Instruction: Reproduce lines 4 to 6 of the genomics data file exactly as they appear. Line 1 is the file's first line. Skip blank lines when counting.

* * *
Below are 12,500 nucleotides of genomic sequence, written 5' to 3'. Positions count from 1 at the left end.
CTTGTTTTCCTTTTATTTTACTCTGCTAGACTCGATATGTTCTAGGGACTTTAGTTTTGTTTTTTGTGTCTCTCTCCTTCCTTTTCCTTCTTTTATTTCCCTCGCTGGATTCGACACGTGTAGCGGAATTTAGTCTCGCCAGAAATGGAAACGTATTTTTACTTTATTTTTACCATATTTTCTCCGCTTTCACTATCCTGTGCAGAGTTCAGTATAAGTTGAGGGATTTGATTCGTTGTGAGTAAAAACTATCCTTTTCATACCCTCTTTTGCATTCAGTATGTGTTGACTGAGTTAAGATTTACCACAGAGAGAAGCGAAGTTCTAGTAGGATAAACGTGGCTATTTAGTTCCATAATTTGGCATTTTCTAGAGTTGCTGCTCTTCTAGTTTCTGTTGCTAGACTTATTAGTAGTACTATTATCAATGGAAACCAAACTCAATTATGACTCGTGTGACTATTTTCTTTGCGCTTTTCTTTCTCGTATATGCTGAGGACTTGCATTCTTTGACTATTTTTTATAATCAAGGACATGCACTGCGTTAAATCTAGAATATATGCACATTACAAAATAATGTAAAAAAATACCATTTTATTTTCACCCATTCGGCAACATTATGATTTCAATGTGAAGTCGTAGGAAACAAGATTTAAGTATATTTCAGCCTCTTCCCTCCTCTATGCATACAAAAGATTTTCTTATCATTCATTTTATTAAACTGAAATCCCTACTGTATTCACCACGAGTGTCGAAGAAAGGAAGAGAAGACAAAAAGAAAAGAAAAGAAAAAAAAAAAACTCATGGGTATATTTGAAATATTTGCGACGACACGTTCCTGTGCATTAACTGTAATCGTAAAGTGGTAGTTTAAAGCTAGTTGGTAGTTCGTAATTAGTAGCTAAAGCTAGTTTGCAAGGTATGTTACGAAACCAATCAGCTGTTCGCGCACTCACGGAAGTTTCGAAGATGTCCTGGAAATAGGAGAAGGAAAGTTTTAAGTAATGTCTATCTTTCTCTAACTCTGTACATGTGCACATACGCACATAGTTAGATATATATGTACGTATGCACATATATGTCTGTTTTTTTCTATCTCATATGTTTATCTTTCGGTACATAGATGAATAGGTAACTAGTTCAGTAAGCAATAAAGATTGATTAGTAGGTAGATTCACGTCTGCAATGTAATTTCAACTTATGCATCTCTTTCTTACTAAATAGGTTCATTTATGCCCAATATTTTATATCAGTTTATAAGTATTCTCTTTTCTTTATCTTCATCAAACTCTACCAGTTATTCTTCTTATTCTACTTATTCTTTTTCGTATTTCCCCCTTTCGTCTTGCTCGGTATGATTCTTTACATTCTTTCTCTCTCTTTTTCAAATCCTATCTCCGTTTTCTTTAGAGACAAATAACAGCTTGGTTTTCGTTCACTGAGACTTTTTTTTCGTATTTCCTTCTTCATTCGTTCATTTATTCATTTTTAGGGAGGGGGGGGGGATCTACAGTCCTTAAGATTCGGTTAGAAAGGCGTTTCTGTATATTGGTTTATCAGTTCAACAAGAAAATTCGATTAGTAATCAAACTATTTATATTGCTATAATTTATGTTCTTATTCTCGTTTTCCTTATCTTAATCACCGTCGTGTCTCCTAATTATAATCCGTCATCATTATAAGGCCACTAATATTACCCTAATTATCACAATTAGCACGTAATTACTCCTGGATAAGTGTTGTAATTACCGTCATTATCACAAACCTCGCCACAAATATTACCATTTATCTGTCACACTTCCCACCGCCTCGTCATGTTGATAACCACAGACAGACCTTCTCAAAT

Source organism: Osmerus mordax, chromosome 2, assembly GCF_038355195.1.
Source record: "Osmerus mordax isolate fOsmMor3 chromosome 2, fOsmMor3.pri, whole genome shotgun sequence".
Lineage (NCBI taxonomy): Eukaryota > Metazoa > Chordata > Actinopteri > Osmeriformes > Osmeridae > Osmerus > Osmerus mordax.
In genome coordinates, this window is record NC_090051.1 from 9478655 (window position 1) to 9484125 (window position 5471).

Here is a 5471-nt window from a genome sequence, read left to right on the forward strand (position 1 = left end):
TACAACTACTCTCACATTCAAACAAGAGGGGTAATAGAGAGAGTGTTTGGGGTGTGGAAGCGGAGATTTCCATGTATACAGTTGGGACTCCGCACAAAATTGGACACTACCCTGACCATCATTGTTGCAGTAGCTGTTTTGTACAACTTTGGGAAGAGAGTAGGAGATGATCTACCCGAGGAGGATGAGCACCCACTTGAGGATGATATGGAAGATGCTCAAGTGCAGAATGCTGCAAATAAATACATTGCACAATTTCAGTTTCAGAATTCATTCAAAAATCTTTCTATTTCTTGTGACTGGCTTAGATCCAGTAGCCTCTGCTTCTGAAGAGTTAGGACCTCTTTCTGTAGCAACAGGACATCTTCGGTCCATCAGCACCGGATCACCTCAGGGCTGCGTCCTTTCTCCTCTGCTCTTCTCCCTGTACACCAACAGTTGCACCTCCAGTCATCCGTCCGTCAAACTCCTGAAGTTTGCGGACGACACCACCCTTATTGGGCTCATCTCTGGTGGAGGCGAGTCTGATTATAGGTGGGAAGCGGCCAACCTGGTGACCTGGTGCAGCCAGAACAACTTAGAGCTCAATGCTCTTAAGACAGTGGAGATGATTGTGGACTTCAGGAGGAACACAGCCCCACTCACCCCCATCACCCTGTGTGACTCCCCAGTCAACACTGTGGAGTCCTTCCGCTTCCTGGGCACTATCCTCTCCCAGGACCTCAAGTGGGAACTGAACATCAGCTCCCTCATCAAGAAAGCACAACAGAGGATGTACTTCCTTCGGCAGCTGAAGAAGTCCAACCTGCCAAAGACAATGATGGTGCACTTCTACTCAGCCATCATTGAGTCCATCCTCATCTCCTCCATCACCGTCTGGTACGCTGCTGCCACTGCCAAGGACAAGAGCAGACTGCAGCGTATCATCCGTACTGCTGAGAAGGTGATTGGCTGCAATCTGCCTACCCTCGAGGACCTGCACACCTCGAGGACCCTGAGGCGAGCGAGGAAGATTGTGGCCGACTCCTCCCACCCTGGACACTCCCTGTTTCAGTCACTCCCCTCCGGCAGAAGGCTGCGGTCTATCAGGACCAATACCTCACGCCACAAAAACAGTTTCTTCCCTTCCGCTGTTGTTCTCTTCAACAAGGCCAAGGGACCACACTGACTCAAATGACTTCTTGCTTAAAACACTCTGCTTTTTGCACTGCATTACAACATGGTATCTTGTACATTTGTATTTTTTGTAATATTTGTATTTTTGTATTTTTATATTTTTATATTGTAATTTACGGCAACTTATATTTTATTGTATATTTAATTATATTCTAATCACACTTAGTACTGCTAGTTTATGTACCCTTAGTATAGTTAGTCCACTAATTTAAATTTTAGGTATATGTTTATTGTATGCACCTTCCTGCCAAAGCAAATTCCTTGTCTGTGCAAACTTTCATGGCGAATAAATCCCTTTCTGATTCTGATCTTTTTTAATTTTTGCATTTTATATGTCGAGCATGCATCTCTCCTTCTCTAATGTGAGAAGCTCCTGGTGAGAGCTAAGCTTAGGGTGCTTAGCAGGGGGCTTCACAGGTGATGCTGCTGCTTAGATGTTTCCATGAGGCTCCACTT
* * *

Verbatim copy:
Source record: "Osmerus mordax isolate fOsmMor3 chromosome 2, fOsmMor3.pri, whole genome shotgun sequence".
Lineage (NCBI taxonomy): Eukaryota > Metazoa > Chordata > Actinopteri > Osmeriformes > Osmeridae > Osmerus > Osmerus mordax.
In genome coordinates, this window is record NC_090051.1 from 9478655 (window position 1) to 9484125 (window position 5471).